HBV has acute and chronic phases of infection; the majority of infected patients have asymptomatic subclinical infection, but up to 30 per cent experience symptomatic acute hepatitis, and 0.5–1 per cent will develop fulminant hepatic failure.
Ninety to 95 per cent of infected patients recover completely, but between 2 and 10 per cent of those infected as adults become chronic carriers, indicated by the persistence of HB surface antigen (HBsAg) for more than six months.
Approximately 25–40 per cent of patients with chronic hepatitis B die from cirrhosis or liver cancer, and more than 300,000 cases of HBV-related cancer occur each year, making it the second most common carcinogen after tobacco.
The virus may be transmitted by contact with infected blood or body fluids. Transmission mostly occurs sexually, parenterally or by vertical transmission from an infectious mother to her unborn child.
The prevalence and pattern of HBV transmission varies greatly between different populations and different areas. The world can be divided into three categories based on the prevalence of chronic HBV infection.
In high prevalence areas, most infections are acquired at birth or during early childhood when the risk of developing chronic infection is greatest.
In moderate prevalence areas, many infections occur in adolescents and adults, however, the high rates of chronic infection are maintained mostly by infections occurring in infants and children.
In low prevalence areas, most HBV infections occur in adults in relatively well-defined risk groups.
Risk for travellers
The risk of HBV infection for travellers is low, with estimated incidence of one case in 2,000–10,000 per month in short-term travellers, and one case in 1,000 per month for expatriates.
For travellers in high-endemicity areas, respective incidence rates of symptomatic and asymptomatic infections are 60 and 360 per 100,000 per month in Asia, and 20 and 60 per 100,000 per month in Africa and Latin America.
Factors to consider in assessing the risk to travellers include the prevalence of chronic HBV infection in the local population, the likelihood of direct contact with blood or secretions, or of sexual contact with potentially infected people and the duration of travel.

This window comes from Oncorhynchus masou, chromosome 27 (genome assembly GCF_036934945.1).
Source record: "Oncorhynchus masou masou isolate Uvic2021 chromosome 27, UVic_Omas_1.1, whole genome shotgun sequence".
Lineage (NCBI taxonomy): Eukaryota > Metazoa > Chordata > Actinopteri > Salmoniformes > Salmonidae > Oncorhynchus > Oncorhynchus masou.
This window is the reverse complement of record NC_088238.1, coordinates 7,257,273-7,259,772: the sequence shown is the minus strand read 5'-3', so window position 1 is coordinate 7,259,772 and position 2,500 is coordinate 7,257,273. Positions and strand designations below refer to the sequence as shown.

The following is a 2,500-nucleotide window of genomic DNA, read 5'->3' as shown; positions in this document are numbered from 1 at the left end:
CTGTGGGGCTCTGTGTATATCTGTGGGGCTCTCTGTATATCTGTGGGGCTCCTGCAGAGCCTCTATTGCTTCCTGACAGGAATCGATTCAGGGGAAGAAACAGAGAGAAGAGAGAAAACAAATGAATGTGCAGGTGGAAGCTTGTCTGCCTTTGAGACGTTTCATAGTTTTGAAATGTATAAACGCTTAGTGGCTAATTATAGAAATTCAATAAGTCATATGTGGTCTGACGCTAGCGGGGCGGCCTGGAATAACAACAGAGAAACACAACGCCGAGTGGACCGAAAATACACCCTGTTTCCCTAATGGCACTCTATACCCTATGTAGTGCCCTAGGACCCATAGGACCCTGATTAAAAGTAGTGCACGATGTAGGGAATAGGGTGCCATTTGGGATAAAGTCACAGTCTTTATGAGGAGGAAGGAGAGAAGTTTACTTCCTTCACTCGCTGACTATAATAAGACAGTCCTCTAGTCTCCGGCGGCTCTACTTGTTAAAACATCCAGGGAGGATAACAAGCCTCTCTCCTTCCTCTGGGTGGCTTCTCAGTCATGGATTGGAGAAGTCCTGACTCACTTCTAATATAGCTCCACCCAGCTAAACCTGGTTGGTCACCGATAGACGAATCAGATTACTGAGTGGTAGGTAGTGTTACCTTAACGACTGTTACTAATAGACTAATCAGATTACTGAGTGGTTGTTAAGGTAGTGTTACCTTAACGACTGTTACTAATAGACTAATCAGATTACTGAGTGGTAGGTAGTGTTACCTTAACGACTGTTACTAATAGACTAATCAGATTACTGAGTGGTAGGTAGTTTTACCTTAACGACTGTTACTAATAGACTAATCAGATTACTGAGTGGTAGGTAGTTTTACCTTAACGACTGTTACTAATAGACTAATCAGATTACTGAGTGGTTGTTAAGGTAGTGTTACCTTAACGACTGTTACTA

The HBV vaccine was licensed over 20 years ago and, in the UK, pre-exposure immunisation is offered to individuals who are at increased risk of acquiring HBV.
In the UK, three schedules are generally used. The rapid schedule consists of doses at 0, 7 and 21 days (licensed for Ž18 years). A fourth dose should be administered at 12 months if still at risk.
The accelerated schedule consists of doses at 0, 1 and 2 months. A fourth dose should be administered at 12 months if still at risk.
The basic schedule consists of doses at 0, one and 6 months. The three-dose series is generally associated with high efficacy and an excellent safety record. The vaccines induce antibodies that will neutralise HBsAg (anti-HBs), and historically, the immune response post-vaccination has been assessed by measuring anti-HBs. Although anti-HBs levels above 10mIU/ml are generally taken to be protective, the potential for low anti-HBs levels to mask significant infection has led some countries to adopt a higher reference level (for example 100mIU/ml in the UK).
Although vaccination against HBV is successful, 10 to 15 per cent of adults fail to respond.
The most common patient-related factors for the failure of the vaccine include older age, male sex, history of smoking and obesity.
Altering the dose schedule and route of vaccination and using adjuvants may enhance responses in patients.
Generally, testing for markers of past or current HBV infection is not indicated before immunisation. It can be considered when vaccinating those from groups with high rates of HBV infection, but if testing is indicated, vaccination should not be delayed.
Under the Control of Substances Hazardous to Health Regulations, those at occupational risk have the right to know whether or not they are protected.
To boost or not to boost?
The full duration of protection afforded by the hepatitis B vaccine has yet to be established, but studies suggest that it is effective in protecting against development of clinical disease and chronic infection for at least 15 years. It also mitigates the clinical effects of subsequent infections.
Anti-HBs levels decline with time elapsed since the first vaccination, to below 10mIU/ml in up to 50 per cent of vaccinated patients at 10 years, but vaccinated responders have persisting anti-HBs and cellular immunity and can mount a rapid and powerful anamnestic response to a vaccine challenge.
In the UK there is concern that not all patients respond in this way, and it is recommended that patients at continuing risk of infection should be offered a single booster dose of vaccine, around five years after primary immunisation.
After a primary course of vaccine, in immunocompetent travellers, there is generally no need to test for anti-HBs levels post-vaccination, and a booster dose of vaccine is not required unless the traveller remains at risk.
Dr Patel is an occupational health physician and director of clinical services at MASTA, London
- Offer to travellers to areas of intermediate or high prevalence who place themselves at risk.
- Pre-vaccination — not generally indicated but consider in groups with high rates of HBV infection.
- Post-vaccination — again not generally recommended but consider for certain groups where knowledge of immune status is essential for their medical management (for example immunocompromised or those at occupational risk).
- There is evidence that immune memory can persist in those successfully immunised.
- Not all individuals may respond in this way, so offer a single booster to those at continued risk.